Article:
Ingerland My Ingerland: A Life in Fifteen Football Games
30th July 1966. England 4, West Germany 2.
We begin with a family holiday in Cornwall. Aged five - and already a bona fide footy fanatic - I was ready for a nap after spending the morning flapping around in the sea, running up and down the beach. I asked my parents to wake me up so I could listen to the final on the radio. They forgot. I look at this moment and think: yes, I have found the point when my life started going off the rails.
14th June 1970. England 2, West Germany 3.
Even at the tender age of 9 I was of the opinion that Alf Ramsey had made a complete balls-up by substituting Bobby Charlton and Martin Peters. Before the match went into extra time I ran to the corner shop to buy sweets. I was in tears and Mrs Patel gave me a free portion of marshmellows and flying saucers to help soothe my impending crisis. ‘Mr Patel is also sometimes prone to tears’ she said, twisting the corners of the white paper bag, ‘especially when he watches the test match cricket.’ But cricket didn’t interest me; football was my game. And somehow I just knew Gerd Muller was going to score the winner.
5th July 1982. England 0, Spain 0
The 1982 world cup largely passed me by. In my early twenties I was more likely to be found with my head in a book written by one of my literary heroes John Updike and Philip Roth. That said, my abiding memory of this match – one of the few I bothered to watch - is of Kevin Keegan twisting and turning with the ball at his feet, and, like Updike’s hero Rabbit Angstrom, going precisely nowhere.
22nd June 1986. England 1, Argentina 2
Four years after the war a little bull-necked genius from the slums of Buenos Aires cast himself as devil, hero and footballing Zeus in the greatest of world cup pantomimes. Why didn’t the England team walk off ? Why didn’t they rugby tackle him to the ground ? Why didn’t they storm the TV gantry and demand the referee watch a replay ? I was dazed and confused for days after. What exactly had I witnessed ? Beauty or cruelty ? Justice or corruption ? The Hand of God or a kiss from the devil ? I’m still not entirely sure.
4th July1990. West Germany 1, England 1 (4-3 penalties)
The late 80s & early 90s were my university years. In January I’d stood in the centre of Manchester watching people hug, shout, cry, and give thanks to their gods as the Wicked Witch tearfully resigned and Hope at last appeared on the horizon. It was a glorious summer. Manchester was Madchester
- a spaced out, tuned-in, trippy world in motion with a soundtrack by The Happy Mondays and The Stone Roses. We literary types used to frequent a real ale pub near the campus, a place that was also popular with medical students. A TV was rigged up for the big match and cheese and ham cobs were available at the bar. When Lineker scored I was being fed olives by a budding anaethetist; when Waddle skied his penalty I discovered a finger floating in my glass of beer. We all went to the medical school for a disco afterwards and I remember dancing with the anaethetist to the Smiths’ Heaven Knows I’m Miserable Now. What happened from that point on is a blur.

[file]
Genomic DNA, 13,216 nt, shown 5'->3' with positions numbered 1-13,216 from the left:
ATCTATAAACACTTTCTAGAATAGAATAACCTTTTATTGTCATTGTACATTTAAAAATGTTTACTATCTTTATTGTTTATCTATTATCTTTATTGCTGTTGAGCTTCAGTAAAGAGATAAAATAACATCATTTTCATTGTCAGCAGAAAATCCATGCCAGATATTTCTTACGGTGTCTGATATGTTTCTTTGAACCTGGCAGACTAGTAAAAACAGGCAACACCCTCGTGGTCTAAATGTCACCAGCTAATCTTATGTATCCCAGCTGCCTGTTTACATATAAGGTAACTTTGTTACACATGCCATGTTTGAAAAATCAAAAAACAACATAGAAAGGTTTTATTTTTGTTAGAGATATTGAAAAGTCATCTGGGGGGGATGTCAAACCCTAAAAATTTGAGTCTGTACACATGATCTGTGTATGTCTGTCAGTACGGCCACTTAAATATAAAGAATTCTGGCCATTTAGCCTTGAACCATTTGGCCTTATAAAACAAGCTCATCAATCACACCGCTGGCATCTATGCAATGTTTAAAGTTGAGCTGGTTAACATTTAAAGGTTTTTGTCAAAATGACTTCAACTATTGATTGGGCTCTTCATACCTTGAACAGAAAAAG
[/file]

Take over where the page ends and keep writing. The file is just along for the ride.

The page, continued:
26th June 1996. Germany 1, England 1 (6-5 penalties)
I lived in Scandinavia for most of the 90s/early 2000s, part of an ex-pat gang whose nostalgia for the old country seemed to grow with each international football tournament. A young Glaswegian lad, Dan, recently married and with a kiddie, bore the brunt of our gang’s jokery. Ken, an old duffer originally from Croydon, always made a point of saying: ‘It’s a good job
we can speak Danish, Dannie boy, because I can’t understand a fucking word you say when you speak English.’ When Gasgoine scored his famous ‘Dentist’s Chair’ goal Dan retired from our tournament meet ups. He had the last laugh though. The day after England’s defeat in the penalty shoot out I saw him in town along with his wee lad and his pregnant wife. ‘Youse English fucknuggets have’nae got any lead in your pencils’ he shouted. I waved and hurried along. I knew exactly what he meant. England was cursed.
30th June 1998. England 2, Argentina 2 (3-4 penalties)
Ten months earlier, at the end of August 1997, I’d accompanied my son to his Sunday football match. It was the usual early morning rush – up too
late, couldn’t find his kit. When we arrived at the local sports club I took my
place on the sidelines. I was surprised at the concerned looks I was being
given – more so when people came up to me offering their condolences and
speaking in hushed tones about the tragedy of ‘Den Folkens Princess’ (the
People’s Princess). Later that week, Ken came round to watch Diana’s funeral. It was a strangely moving affair. ‘Those two lads, Wills and Harry, they’ll never let anything come between them after this…’ said Ken wiping his eyes. Ten months later, watching Argentina knock England out of the world cup on penalties, we felt neither angry, sad or frustrated. Normal service had been resumed.
20th June 2000. England 2, Romania 3.
The ex-pat gang was beginning to break up. Dan and his five kids had moved to Malmo to be closer to his wife’s parents; I’d been offered a job in the old country and was pondering a move ‘home’; Ken, down on his luck, was spending his days alone drinking Guinness and watching live non league football and heavy truck racing. During the Euros our favourite café-bar,